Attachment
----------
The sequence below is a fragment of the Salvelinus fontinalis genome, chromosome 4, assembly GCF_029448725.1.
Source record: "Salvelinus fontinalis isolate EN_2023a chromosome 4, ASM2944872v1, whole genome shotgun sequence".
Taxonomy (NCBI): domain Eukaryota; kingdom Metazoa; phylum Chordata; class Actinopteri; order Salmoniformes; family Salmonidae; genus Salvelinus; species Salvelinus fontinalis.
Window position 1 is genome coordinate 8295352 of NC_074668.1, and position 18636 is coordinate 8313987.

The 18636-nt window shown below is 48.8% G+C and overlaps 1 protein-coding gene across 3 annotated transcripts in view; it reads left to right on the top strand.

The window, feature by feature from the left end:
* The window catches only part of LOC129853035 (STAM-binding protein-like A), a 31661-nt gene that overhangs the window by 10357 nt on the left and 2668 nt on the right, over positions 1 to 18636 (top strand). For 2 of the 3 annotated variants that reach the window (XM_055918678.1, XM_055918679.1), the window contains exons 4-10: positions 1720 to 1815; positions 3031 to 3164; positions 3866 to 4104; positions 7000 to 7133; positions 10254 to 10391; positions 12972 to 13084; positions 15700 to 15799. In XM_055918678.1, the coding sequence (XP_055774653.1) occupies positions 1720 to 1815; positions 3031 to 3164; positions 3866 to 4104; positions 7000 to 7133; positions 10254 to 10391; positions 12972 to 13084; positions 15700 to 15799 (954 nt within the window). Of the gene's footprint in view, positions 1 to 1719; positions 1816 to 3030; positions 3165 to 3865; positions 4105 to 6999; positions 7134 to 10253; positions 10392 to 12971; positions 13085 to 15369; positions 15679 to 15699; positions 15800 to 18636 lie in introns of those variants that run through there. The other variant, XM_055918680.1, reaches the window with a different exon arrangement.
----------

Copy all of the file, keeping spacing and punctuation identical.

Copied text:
The sequence below is a fragment of the Salvelinus fontinalis genome, chromosome 4, assembly GCF_029448725.1.
Source record: "Salvelinus fontinalis isolate EN_2023a chromosome 4, ASM2944872v1, whole genome shotgun sequence".
Taxonomy (NCBI): domain Eukaryota; kingdom Metazoa; phylum Chordata; class Actinopteri; order Salmoniformes; family Salmonidae; genus Salvelinus; species Salvelinus fontinalis.
Window position 1 is genome coordinate 8295352 of NC_074668.1, and position 18636 is coordinate 8313987.

The 18636-nt window shown below is 48.8% G+C and overlaps 1 protein-coding gene across 3 annotated transcripts in view; it reads left to right on the top strand.

The window, feature by feature from the left end:
* The window catches only part of LOC129853035 (STAM-binding protein-like A), a 31661-nt gene that overhangs the window by 10357 nt on the left and 2668 nt on the right, over positions 1 to 18636 (top strand). For 2 of the 3 annotated variants that reach the window (XM_055918678.1, XM_055918679.1), the window contains exons 4-10: positions 1720 to 1815; positions 3031 to 3164; positions 3866 to 4104; positions 7000 to 7133; positions 10254 to 10391; positions 12972 to 13084; positions 15700 to 15799. In XM_055918678.1, the coding sequence (XP_055774653.1) occupies positions 1720 to 1815; positions 3031 to 3164; positions 3866 to 4104; positions 7000 to 7133; positions 10254 to 10391; positions 12972 to 13084; positions 15700 to 15799 (954 nt within the window). Of the gene's footprint in view, positions 1 to 1719; positions 1816 to 3030; positions 3165 to 3865; positions 4105 to 6999; positions 7134 to 10253; positions 10392 to 12971; positions 13085 to 15369; positions 15679 to 15699; positions 15800 to 18636 lie in introns of those variants that run through there. The other variant, XM_055918680.1, reaches the window with a different exon arrangement.